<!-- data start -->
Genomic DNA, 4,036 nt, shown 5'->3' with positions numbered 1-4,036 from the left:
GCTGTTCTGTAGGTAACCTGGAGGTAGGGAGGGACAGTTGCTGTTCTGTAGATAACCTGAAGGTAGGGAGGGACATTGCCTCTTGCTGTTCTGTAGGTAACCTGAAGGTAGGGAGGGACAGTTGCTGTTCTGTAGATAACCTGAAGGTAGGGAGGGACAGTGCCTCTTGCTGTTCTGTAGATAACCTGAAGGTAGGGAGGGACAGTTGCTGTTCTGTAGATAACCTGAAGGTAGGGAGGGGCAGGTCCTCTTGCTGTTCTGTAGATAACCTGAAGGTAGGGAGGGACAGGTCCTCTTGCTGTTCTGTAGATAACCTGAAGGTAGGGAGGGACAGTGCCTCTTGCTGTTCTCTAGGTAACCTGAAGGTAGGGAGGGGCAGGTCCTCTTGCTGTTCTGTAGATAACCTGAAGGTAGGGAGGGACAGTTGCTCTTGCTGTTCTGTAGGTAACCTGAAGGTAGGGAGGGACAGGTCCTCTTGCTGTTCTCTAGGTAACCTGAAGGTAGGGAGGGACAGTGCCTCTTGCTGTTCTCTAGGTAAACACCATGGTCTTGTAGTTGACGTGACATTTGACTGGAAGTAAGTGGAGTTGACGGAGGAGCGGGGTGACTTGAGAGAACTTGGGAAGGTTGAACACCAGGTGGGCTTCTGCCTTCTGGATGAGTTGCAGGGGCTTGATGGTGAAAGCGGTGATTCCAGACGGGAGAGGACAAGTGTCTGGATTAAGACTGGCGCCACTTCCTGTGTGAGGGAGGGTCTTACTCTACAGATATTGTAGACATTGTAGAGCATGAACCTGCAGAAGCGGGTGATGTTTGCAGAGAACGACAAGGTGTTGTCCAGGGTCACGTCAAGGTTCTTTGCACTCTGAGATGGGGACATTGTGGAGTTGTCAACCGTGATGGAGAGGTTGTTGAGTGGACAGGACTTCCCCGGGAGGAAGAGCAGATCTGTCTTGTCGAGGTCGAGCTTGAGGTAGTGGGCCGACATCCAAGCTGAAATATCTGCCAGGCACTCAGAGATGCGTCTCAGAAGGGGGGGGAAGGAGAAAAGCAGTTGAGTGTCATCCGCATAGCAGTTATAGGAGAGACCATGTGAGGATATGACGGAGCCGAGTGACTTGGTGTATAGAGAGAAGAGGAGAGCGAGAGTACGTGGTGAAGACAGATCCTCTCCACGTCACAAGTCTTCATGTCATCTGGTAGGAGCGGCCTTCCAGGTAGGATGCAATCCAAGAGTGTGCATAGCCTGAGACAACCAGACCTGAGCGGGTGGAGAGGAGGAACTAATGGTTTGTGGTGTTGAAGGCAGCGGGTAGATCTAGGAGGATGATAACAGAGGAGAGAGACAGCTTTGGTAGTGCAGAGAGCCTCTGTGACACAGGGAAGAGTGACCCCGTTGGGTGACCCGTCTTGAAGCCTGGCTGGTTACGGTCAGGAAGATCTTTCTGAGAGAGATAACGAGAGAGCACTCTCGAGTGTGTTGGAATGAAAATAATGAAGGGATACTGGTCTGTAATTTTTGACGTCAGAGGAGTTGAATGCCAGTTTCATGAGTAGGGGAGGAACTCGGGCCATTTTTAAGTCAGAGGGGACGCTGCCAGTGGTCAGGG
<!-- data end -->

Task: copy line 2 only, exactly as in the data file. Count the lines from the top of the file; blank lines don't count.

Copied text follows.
GCTGTTCTGTAGGTAACCTGGAGGTAGGGAGGGACAGTTGCTGTTCTGTAGATAACCTGAAGGTAGGGAGGGACATTGCCTCTTGCTGTTCTGTAGGTAACCTGAAGGTAGGGAGGGACAGTTGCTGTTCTGTAGATAACCTGAAGGTAGGGAGGGACAGTGCCTCTTGCTGTTCTGTAGATAACCTGAAGGTAGGGAGGGACAGTTGCTGTTCTGTAGATAACCTGAAGGTAGGGAGGGGCAGGTCCTCTTGCTGTTCTGTAGATAACCTGAAGGTAGGGAGGGACAGGTCCTCTTGCTGTTCTGTAGATAACCTGAAGGTAGGGAGGGACAGTGCCTCTTGCTGTTCTCTAGGTAACCTGAAGGTAGGGAGGGGCAGGTCCTCTTGCTGTTCTGTAGATAACCTGAAGGTAGGGAGGGACAGTTGCTCTTGCTGTTCTGTAGGTAACCTGAAGGTAGGGAGGGACAGGTCCTCTTGCTGTTCTCTAGGTAACCTGAAGGTAGGGAGGGACAGTGCCTCTTGCTGTTCTCTAGGTAAACACCATGGTCTTGTAGTTGACGTGACATTTGACTGGAAGTAAGTGGAGTTGACGGAGGAGCGGGGTGACTTGAGAGAACTTGGGAAGGTTGAACACCAGGTGGGCTTCTGCCTTCTGGATGAGTTGCAGGGGCTTGATGGTGAAAGCGGTGATTCCAGACGGGAGAGGACAAGTGTCTGGATTAAGACTGGCGCCACTTCCTGTGTGAGGGAGGGTCTTACTCTACAGATATTGTAGACATTGTAGAGCATGAACCTGCAGAAGCGGGTGATGTTTGCAGAGAACGACAAGGTGTTGTCCAGGGTCACGTCAAGGTTCTTTGCACTCTGAGATGGGGACATTGTGGAGTTGTCAACCGTGATGGAGAGGTTGTTGAGTGGACAGGACTTCCCCGGGAGGAAGAGCAGATCTGTCTTGTCGAGGTCGAGCTTGAGGTAGTGGGCCGACATCCAAGCTGAAATATCTGCCAGGCACTCAGAGATGCGTCTCAGAAGGGGGGGGAAGGAGAAAAGCAGTTGAGTGTCATCCGCATAGCAGTTATAGGAGAGACCATGTGAGGATATGACGGAGCCGAGTGACTTGGTGTATAGAGAGAAGAGGAGAGCGAGAGTACGTGGTGAAGACAGATCCTCTCCACGTCACAAGTCTTCATGTCATCTGGTAGGAGCGGCCTTCCAGGTAGGATGCAATCCAAGAGTGTGCATAGCCTGAGACAACCAGACCTGAGCGGGTGGAGAGGAGGAACTAATGGTTTGTGGTGTTGAAGGCAGCGGGTAGATCTAGGAGGATGATAACAGAGGAGAGAGACAGCTTTGGTAGTGCAGAGAGCCTCTGTGACACAGGGAAGAGTGACCCCGTTGGGTGACCCGTCTTGAAGCCTGGCTGGTTACGGTCAGGAAGATCTTTCTGAGAGAGATAACGAGAGAGCACTCTCGAGTGTGTTGGAATGAAAATAATGAAGGGATACTGGTCTGTAATTTTTGACGTCAGAGGAGTTGAATGCCAGTTTCATGAGTAGGGGAGGAACTCGGGCCATTTTTAAGTCAGAGGGGACGCTGCCAGTGGTCAGGG